Communist Party in Denmark
15. International Meeting, Lisbon, 2013
“The deepening crisis of capitalism, the role of the working class and the Communists' tasks in the struggle for workers' and peoples' rights. Imperialism's offensive, the realignment of forces on the international level, the national question, class emancipation and the struggle for socialism”.
Since the first beginnings of the present crisis, the widest and deepest in the history of capitalism, we have accurately analyzed how it would develop; predicting that Capital and its state-monopolistic governments would find ways to shift the costs unto the shoulders of the working class. Their tricks have cost the working class and the middle layers dear and will continue to do so. Using the crisis as an excuse, big business and employers exploit the situation to sharpen the class struggle by presenting the workers with ever new demands for wage cuts, longer working hours, and higher productivity.
The financial crisis as such has passed. Share prices and profits are again rising, and new speculative bubbles are sprouting. 87 per cent of the world’s accumulated capital is speculative capital and does not contribute to value creation. Economic policy is devoted to building up reserves that can save finance capital when the next collapse occurs. Again, the costs are borne by the working class and the middle layers. In Europe, state monopoly capitalism coupled with the European Union has been built up to a supra-state monopoly capitalism that without inhibitions of any kind robs the working class. Capitalism’s biggest political and economic problem is the classic one: the absence of consumption. In the first round, this has harmed the middle layers, small businesses and small shops. In the next round, the larger chain stores will be hit. The Danish conglomerate Maersk has already prepared for this and is now planning to sell its worldwide discount store chain called ”Netto”.
With stagnating and even to a large extent reduced wages, the Danish government decided to lower the tax on work, as per the agreed terms in the Fiscal Pact. This measure was called a ”Kick Start” to stimulate consumption which in its turn allegedly would create jobs. The ”kick”, however, never happened, and for an obvious reason. Lowering taxes means cutbacks and firings in the public sector and with increased unemployment and worsening conditions for the unemployed, people do not dare spend money.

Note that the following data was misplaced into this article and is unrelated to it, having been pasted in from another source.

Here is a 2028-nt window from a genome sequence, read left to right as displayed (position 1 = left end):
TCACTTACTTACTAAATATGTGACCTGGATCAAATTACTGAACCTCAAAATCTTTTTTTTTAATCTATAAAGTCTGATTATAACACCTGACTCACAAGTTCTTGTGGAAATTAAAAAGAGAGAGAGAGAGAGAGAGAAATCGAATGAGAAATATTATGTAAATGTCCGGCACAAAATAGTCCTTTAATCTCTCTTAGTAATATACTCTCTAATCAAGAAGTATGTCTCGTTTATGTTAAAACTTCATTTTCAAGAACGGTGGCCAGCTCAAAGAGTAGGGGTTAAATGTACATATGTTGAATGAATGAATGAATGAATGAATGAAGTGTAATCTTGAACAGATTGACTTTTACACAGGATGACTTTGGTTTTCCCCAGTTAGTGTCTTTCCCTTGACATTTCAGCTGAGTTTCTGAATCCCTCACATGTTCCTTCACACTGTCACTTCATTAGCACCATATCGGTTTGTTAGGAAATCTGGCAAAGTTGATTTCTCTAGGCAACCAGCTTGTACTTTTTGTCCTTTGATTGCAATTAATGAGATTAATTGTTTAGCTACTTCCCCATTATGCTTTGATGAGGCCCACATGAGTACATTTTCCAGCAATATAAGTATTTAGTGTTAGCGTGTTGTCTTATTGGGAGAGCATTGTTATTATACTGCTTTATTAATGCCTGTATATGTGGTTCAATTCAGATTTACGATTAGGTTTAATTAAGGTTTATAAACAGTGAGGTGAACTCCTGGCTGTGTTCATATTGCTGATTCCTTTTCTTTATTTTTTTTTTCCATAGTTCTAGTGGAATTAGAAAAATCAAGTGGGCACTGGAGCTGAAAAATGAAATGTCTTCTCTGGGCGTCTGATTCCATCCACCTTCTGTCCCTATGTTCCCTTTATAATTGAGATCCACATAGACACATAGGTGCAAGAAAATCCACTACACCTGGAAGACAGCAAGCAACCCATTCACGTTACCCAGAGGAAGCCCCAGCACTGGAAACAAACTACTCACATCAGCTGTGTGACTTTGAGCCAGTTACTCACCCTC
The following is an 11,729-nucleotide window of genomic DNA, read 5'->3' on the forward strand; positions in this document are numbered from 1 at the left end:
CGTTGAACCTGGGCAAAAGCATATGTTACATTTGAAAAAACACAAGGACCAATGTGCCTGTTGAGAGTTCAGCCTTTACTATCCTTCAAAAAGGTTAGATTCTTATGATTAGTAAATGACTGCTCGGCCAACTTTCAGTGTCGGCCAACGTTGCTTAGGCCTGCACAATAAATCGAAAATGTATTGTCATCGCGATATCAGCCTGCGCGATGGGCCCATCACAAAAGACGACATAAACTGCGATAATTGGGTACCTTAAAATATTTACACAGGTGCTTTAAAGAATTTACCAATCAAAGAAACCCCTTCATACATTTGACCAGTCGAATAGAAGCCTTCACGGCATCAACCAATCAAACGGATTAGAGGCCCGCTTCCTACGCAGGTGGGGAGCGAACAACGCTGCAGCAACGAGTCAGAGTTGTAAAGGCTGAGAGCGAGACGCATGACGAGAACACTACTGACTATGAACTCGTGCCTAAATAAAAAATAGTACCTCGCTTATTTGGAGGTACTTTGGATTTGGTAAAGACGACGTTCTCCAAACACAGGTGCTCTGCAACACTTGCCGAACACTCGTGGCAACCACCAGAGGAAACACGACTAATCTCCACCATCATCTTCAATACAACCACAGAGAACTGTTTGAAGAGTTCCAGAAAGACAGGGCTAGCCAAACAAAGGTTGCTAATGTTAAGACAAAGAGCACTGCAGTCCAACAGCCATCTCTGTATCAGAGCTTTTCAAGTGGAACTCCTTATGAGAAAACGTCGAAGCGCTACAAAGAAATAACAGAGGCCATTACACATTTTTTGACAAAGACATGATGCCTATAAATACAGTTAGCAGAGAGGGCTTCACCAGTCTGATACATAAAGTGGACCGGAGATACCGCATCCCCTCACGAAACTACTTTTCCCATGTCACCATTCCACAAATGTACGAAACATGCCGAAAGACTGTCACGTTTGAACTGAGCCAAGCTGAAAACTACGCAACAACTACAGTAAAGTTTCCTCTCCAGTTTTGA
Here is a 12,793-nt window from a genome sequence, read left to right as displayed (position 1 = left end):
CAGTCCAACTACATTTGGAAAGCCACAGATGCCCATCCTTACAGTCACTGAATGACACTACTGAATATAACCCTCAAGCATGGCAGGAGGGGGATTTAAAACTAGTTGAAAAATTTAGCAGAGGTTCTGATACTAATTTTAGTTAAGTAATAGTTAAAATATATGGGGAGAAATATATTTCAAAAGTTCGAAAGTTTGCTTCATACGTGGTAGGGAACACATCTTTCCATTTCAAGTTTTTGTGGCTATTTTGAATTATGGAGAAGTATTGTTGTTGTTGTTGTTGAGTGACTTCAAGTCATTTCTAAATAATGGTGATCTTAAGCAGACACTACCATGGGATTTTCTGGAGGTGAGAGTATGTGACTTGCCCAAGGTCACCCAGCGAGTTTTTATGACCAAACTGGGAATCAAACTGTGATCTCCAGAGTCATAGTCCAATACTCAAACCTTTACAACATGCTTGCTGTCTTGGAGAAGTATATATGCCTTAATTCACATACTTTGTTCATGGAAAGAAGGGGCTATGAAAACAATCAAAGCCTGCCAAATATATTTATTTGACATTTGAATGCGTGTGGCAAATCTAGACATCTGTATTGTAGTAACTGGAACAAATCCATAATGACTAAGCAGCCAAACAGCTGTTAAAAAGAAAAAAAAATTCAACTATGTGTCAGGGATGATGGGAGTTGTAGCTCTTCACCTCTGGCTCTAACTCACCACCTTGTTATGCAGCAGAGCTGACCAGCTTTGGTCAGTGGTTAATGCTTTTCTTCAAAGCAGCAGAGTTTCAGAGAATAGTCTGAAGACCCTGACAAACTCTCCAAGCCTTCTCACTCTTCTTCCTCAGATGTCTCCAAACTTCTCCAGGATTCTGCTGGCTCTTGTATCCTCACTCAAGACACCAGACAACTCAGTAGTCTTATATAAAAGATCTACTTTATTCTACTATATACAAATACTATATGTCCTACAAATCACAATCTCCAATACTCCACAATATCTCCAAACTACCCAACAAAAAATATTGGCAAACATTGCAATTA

What, then, are the consequences of unemployment, and how does it influence class consciousness? The demand for efficiency – that is, higher productivity – has led to an explosive rise in work-related injuries, mental disorders making up a considerable proportion, and the number of workplace accidents on building sites has also climbed. The latter fact is due not least to foreign companies and their imported workforce which do not follow safety regulations. Danish employers as well as employers in other countries speak about ”competitiveness” in order to keep wages low. But in fact the Danish wage level squarely matches the high Danish price level with regard to housing and food, and the prices require that every family needs two incomes. Wage dumping from low-cost countries is a major problem and forces wages in Denmark down. This goes for all areas – from agricultural production to the building industry and computer technology. In this way, unemployment hits all population layers with the exception of the very rich. The fear of being fired acts very destructively on the needed solidarity in workplaces and makes those that do have job work overtime to an unreasonable extent. A single ray of hope was recently provided by the slaughterhouse workers. The food monopoly ”Danish Crown” had threatened to move all of its production to Germany and Poland unless the workers agreed to a pay decrease. To compensate for the pay cut, the concern promised to invest the saved wage expenses in pork production, thereby ensuring that the workers would have jobs in the future. The shop stewards (!) supported the proposal, but a large majority of the workers, however, voted it down.
On November 19, Denmark holds local elections to city councils and regional councils. Allegedly in order to rouse the populace to cast their vote, a grand campaign has been launched in all institutions of education and in the media, aiming to teach the voters to prioritize. Both we, the candidates for the councils, and the voters must choose between such issues as for instance, ”Should the municipality spend money on creating jobs or on public transport? Should money be spent on casualty wards or cancer treatment?” This constitutes gross manipulation in one of the world’s richest countries, but it is yet another element in the ideological war waged by those in power: divide and rule. Like attempt to split among employed and unemployed, foreign law paid workers and Danish workers. We communists and the progressive unions do a huge work to ensure solidarity between people with jobs and the unemployed, between Danish and foreign workers in our workplaces, demanding equal conditions at the highest possible wage level.
For us, the communist workers’ parties, the main challenge is to put action behind the words, ”Workers of all countries, unite!” Let us stage joint campaigns against being played off against each other – campaigns for common demands and solidarity.